The Institutional Review Board (IRB) of the U.S. Navy’s Naval Medical Center San Diego (NMCSD), has approved the start of a Phase I dose escalation study of CEL-SCI Corporation's investigational immunotherapy Multikine (Leukocyte Interleukin, Injection) in HIV/HPV co-infected men and women with peri-anal warts. This approval marks the third indication for which Multikine is being investigated in clinical trials. Multikine is currently being investigated in the largest Phase III trial in the world for the treatment of head and neck cancer. It has previously been evaluated as a potential treatment for cervical dysplasia in HIV/HPV co-infected women and a Phase II study to further investigate this indication is currently in the planning stages.
The Phase I dose escalation study is being funded and conducted through a Cooperative Research and Development Agreement (CRADA) between the U.S. Navy and CEL-SCI. CEL-SCI will contribute the investigational immunotherapy drug Multikine, will retain all rights to any currently owned technology and will have the right to exclusively license any new technology developed from the collaboration. By entering into this CRADA, NMCSD does not directly or indirectly endorse any product or service provided, or to be provided, by CEL-SCI, its successors, assignees, or licensees.
Anal and genital warts are commonly associated with the Human Papilloma Virus (HPV), the most common sexually transmitted disease. The U.S. Center for Disease Control and Prevention (CDC) has named HPV the 4th largest health threat the U.S. will face in 2014. According to the CDC, 360,000 people in the U.S. get genital warts each year. Persistent HPV infection in the anal region is thought to be responsible for up to 80% of anal cancers. HPV is an even more significant health problem in the HIV infected population as individuals are living longer as a result of greatly improved HIV medications, but are mostly unable to clear HPV due to their weakened immune system.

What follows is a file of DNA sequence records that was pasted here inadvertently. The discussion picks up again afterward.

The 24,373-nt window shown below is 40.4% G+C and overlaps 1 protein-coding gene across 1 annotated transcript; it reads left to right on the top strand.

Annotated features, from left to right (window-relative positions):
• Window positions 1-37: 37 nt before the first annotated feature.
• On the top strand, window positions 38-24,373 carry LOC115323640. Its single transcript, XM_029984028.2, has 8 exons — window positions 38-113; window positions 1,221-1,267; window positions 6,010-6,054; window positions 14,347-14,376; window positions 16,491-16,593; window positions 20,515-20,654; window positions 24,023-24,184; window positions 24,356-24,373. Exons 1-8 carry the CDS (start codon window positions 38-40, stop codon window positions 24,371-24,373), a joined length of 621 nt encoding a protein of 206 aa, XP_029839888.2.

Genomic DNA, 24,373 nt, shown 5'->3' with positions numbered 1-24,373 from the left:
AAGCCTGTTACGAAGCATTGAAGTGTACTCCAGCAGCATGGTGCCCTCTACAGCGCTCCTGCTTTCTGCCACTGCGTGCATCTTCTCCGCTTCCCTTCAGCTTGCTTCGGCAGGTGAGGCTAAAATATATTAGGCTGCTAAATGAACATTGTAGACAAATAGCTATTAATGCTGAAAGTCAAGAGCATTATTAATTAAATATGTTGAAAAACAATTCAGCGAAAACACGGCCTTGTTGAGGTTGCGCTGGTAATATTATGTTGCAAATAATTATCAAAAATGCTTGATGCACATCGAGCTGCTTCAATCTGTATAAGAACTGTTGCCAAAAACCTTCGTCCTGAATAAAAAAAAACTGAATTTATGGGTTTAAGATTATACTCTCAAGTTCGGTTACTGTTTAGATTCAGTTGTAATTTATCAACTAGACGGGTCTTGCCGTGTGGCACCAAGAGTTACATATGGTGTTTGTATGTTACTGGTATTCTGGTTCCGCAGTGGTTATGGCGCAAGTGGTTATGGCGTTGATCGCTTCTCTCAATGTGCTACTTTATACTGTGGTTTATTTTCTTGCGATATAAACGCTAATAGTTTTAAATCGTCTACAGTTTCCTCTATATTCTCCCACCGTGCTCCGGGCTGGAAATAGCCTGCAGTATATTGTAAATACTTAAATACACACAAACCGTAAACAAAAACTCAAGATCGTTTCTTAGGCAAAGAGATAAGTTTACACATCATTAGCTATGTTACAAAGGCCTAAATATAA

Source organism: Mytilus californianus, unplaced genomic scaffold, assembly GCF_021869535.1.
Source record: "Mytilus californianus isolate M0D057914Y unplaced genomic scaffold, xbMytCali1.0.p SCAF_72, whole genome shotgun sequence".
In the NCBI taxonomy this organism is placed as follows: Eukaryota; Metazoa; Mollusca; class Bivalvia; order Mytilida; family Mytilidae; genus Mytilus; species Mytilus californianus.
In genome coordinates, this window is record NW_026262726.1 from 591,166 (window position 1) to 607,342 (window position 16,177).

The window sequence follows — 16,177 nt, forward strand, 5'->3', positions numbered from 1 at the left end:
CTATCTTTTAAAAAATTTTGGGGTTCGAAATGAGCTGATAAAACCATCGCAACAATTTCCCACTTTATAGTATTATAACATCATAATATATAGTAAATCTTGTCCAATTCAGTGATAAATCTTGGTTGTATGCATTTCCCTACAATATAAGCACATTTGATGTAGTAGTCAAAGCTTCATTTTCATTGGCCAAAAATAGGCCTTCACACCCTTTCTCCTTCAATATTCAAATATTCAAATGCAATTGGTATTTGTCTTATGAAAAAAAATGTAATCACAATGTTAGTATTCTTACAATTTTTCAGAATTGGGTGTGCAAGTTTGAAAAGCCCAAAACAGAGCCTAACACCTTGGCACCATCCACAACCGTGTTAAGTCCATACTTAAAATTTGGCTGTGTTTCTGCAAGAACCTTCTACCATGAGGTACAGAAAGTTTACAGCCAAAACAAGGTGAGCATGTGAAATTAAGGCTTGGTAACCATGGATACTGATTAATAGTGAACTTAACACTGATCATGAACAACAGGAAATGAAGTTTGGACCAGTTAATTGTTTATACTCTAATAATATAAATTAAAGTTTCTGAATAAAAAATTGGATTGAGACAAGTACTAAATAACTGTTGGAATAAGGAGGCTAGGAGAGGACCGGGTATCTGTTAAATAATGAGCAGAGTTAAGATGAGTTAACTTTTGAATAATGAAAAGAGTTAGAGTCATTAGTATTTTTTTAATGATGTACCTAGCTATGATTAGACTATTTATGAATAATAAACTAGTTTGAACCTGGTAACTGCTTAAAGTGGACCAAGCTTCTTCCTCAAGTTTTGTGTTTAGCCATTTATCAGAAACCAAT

"Anal warts have become an increasing problem in the general population. Patients with anal warts who are co-infected with HIV/HPV have a 30-fold increased risk of developing anal cancer because their immune system is compromised,” stated CEL-SCI Chief Executive Officer Geert Kersten.
"Though this disease appears to be completely unrelated to head and neck cancer, our current Phase III lead indication, HPV has been implicated as a potential causative agent in both diseases. The virus is now thought to be a cause of many head and neck cancers, particularly in younger people in the U.S. In the anal warts study being conducted we hope to repeat the promising results seen in the study with HIV infected women with cervical dysplasia where we saw the elimination of many HPV strains following Multikine treatment,” Geert Kersten added.